As Georgia colleges resumed in-person classes last fall, some students and faculty objected when they were required to return to campus. Protesters staged a ‘die-in' at Georgia State College and University in Milledgeville in early September to express fear and frustration with what they considered unsafe conditions on campus.

A small group of protesters who want a slower return to the classroom led by the United Campus Workers of Georgia staged a demonstration outside the Regents’ Atlanta office during the board’s first meeting of the year Tuesday morning while more spoke and watched online.

“We just survived the fall semester by the skin of our teeth. We went into the fall semester with policies that made no sense. There was not even any policy or threshold to when we might go to fully online classes,” said University of Georgia math professor Joe Fu.

Wrigley sounded a positive note about the future of this school year at the regents’ first meeting of the year Tuesday.

“Overall, the fall was a success in bringing students, faculty and staff safely back to our campuses, and I appreciate what our presidents, their teams, and system staff did to achieve this success,” Wrigley said. “We’re kicking off spring semester as 340,000 students continue or begin their college careers in the USG. As we know from the fall, direct and safe interaction with students in and outside the classroom is important for their well-being and educational development, and we’ve taken appropriate steps to emphasize in-person instruction as a vital part of campus life.”

Regents Chairman Sachin Shailendra echoed Wrigley’s positivity.

“This board has been unified on the importance of continuing to maximize safe in-person instruction, and Chancellor Wrigley has been very direct about why we need to do everything we can to give students the highest quality, most accessible education we can. That is especially true with in person instruction,” he said.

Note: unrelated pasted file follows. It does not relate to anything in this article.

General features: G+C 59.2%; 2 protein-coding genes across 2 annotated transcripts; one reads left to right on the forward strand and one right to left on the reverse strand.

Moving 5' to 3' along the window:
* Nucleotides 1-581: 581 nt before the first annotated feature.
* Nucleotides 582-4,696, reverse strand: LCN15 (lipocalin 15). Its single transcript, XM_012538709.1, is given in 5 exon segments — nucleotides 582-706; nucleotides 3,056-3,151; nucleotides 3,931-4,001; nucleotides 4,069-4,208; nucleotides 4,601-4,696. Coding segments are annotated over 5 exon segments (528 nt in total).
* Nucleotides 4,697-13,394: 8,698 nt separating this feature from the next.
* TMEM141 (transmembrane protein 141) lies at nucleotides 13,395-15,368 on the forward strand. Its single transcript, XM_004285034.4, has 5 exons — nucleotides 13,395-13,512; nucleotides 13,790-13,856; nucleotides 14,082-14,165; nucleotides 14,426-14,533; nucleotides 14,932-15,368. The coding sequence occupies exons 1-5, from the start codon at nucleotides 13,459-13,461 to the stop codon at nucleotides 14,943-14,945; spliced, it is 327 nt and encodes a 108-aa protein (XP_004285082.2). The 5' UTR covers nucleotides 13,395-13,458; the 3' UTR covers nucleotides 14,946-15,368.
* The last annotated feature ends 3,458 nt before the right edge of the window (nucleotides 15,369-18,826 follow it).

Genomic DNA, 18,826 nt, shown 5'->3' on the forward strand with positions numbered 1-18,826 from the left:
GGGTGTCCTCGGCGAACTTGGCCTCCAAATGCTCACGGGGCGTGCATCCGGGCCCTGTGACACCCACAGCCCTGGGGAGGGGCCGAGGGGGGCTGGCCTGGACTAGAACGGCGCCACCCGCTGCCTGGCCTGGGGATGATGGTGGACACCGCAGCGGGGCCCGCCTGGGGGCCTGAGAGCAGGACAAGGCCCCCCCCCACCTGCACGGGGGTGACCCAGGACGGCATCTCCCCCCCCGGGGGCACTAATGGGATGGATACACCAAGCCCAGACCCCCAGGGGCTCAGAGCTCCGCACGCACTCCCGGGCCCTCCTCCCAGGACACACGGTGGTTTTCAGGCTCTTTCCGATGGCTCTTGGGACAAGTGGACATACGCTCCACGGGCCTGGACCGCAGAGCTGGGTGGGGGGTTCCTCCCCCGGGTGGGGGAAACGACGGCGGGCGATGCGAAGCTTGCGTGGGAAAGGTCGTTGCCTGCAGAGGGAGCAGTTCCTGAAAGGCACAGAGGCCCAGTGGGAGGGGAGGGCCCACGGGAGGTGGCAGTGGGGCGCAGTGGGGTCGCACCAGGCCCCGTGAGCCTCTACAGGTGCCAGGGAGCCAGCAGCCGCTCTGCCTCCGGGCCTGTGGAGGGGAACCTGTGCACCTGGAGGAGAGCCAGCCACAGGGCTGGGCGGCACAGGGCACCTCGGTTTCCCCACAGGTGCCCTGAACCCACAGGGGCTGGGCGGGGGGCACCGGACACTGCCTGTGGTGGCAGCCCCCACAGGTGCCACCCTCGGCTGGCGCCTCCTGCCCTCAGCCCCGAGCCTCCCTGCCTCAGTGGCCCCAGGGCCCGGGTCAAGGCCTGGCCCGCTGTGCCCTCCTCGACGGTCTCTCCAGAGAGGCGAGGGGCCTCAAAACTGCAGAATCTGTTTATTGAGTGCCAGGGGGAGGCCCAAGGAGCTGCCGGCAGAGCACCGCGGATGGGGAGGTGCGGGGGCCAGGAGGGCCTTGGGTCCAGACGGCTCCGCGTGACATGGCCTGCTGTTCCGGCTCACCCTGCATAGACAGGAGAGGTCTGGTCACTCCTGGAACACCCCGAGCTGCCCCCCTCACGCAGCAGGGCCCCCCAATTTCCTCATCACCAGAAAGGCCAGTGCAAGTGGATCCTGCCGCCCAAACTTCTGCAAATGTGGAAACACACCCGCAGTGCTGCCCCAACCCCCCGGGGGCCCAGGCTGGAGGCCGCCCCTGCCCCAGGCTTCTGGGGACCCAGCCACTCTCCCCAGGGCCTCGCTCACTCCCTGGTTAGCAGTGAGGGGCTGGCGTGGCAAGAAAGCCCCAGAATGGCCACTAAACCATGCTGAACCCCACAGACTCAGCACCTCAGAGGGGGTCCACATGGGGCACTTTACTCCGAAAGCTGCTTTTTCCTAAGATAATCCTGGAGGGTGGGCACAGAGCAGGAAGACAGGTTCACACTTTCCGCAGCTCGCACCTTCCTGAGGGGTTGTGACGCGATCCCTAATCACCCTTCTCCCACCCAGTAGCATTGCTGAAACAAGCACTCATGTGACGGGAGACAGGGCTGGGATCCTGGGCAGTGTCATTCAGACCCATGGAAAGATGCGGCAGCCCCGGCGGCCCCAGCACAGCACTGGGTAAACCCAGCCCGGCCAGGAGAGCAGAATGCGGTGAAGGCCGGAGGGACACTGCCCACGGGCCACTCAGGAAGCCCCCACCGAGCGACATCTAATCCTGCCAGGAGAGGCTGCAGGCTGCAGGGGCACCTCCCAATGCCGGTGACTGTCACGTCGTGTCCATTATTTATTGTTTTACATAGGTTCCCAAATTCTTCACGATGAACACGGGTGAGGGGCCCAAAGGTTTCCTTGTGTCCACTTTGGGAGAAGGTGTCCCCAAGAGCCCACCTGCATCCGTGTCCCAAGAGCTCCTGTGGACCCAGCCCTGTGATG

Oconee County mom Joy Morin said she’s thankful for Wrigley’s push to hold in-person classes. She moderates a Facebook group with over 5,000 members supporting keeping Georgia colleges open.

Too much isolation is bad for young adults’ mental health, Morin said.

“There’s only so long that you can keep them isolated,” she said. “And they learn better in person. They need to be moving on with their lives. We are not that far from coming up on a year of having things really be very, very abnormal for them … Kids need to be able to live their lives.”

Morin’s son, a freshman at the University of Georgia, is set to start school Wednesday after administrators announced a revised schedule in October. The planned start date was Jan. 11. Other University System of Georgia schools have postponed their first day of classes, including Georgia Tech, Gordon State College and Abraham Baldwin Agricultural College.

“I don’t know if it would have been a bad idea for them to maybe postpone the start for maybe a week or two, shift the start of classes a little bit further past flu season itself, that might have given people a little more comfort,” Morin said. “But overall, my son’s back on campus, and I’m glad they’re open, and hopefully, they will stick with it.”

This story comes to GPB through a reporting partnership with Georgia Recorder.